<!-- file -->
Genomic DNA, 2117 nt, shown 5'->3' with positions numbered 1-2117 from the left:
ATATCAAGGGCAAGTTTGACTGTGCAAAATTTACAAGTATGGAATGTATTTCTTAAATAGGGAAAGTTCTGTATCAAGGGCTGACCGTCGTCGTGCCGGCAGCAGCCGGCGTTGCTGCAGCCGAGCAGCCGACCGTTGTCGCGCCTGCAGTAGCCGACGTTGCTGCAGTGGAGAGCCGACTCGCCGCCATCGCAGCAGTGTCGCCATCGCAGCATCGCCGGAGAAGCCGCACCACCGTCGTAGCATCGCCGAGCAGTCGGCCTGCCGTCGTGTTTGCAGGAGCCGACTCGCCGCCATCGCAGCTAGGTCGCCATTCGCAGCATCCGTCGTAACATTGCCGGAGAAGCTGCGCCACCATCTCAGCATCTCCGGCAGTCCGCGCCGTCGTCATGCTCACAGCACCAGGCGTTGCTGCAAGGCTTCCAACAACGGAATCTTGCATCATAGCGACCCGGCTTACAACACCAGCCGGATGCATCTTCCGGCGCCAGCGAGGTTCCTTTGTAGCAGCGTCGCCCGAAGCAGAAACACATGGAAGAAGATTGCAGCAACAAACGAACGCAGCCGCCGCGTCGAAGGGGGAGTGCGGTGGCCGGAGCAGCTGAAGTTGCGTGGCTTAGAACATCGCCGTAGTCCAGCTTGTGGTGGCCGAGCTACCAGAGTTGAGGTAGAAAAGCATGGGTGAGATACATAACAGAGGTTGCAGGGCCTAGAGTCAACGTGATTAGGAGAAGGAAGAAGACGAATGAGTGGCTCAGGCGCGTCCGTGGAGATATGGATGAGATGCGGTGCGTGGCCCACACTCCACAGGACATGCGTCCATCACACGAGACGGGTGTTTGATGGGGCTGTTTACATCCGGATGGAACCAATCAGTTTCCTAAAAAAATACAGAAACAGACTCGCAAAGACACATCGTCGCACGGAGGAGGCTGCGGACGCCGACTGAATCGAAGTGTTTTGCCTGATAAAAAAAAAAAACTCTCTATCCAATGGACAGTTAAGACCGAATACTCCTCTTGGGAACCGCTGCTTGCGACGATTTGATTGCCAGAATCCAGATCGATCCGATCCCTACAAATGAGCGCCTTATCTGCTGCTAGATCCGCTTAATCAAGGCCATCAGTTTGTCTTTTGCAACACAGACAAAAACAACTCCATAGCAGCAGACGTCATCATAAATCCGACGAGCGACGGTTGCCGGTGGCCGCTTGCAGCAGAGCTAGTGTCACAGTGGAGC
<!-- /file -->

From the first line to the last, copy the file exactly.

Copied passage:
Genomic DNA, 2117 nt, shown 5'->3' with positions numbered 1-2117 from the left:
ATATCAAGGGCAAGTTTGACTGTGCAAAATTTACAAGTATGGAATGTATTTCTTAAATAGGGAAAGTTCTGTATCAAGGGCTGACCGTCGTCGTGCCGGCAGCAGCCGGCGTTGCTGCAGCCGAGCAGCCGACCGTTGTCGCGCCTGCAGTAGCCGACGTTGCTGCAGTGGAGAGCCGACTCGCCGCCATCGCAGCAGTGTCGCCATCGCAGCATCGCCGGAGAAGCCGCACCACCGTCGTAGCATCGCCGAGCAGTCGGCCTGCCGTCGTGTTTGCAGGAGCCGACTCGCCGCCATCGCAGCTAGGTCGCCATTCGCAGCATCCGTCGTAACATTGCCGGAGAAGCTGCGCCACCATCTCAGCATCTCCGGCAGTCCGCGCCGTCGTCATGCTCACAGCACCAGGCGTTGCTGCAAGGCTTCCAACAACGGAATCTTGCATCATAGCGACCCGGCTTACAACACCAGCCGGATGCATCTTCCGGCGCCAGCGAGGTTCCTTTGTAGCAGCGTCGCCCGAAGCAGAAACACATGGAAGAAGATTGCAGCAACAAACGAACGCAGCCGCCGCGTCGAAGGGGGAGTGCGGTGGCCGGAGCAGCTGAAGTTGCGTGGCTTAGAACATCGCCGTAGTCCAGCTTGTGGTGGCCGAGCTACCAGAGTTGAGGTAGAAAAGCATGGGTGAGATACATAACAGAGGTTGCAGGGCCTAGAGTCAACGTGATTAGGAGAAGGAAGAAGACGAATGAGTGGCTCAGGCGCGTCCGTGGAGATATGGATGAGATGCGGTGCGTGGCCCACACTCCACAGGACATGCGTCCATCACACGAGACGGGTGTTTGATGGGGCTGTTTACATCCGGATGGAACCAATCAGTTTCCTAAAAAAATACAGAAACAGACTCGCAAAGACACATCGTCGCACGGAGGAGGCTGCGGACGCCGACTGAATCGAAGTGTTTTGCCTGATAAAAAAAAAAAACTCTCTATCCAATGGACAGTTAAGACCGAATACTCCTCTTGGGAACCGCTGCTTGCGACGATTTGATTGCCAGAATCCAGATCGATCCGATCCCTACAAATGAGCGCCTTATCTGCTGCTAGATCCGCTTAATCAAGGCCATCAGTTTGTCTTTTGCAACACAGACAAAAACAACTCCATAGCAGCAGACGTCATCATAAATCCGACGAGCGACGGTTGCCGGTGGCCGCTTGCAGCAGAGCTAGTGTCACAGTGGAGC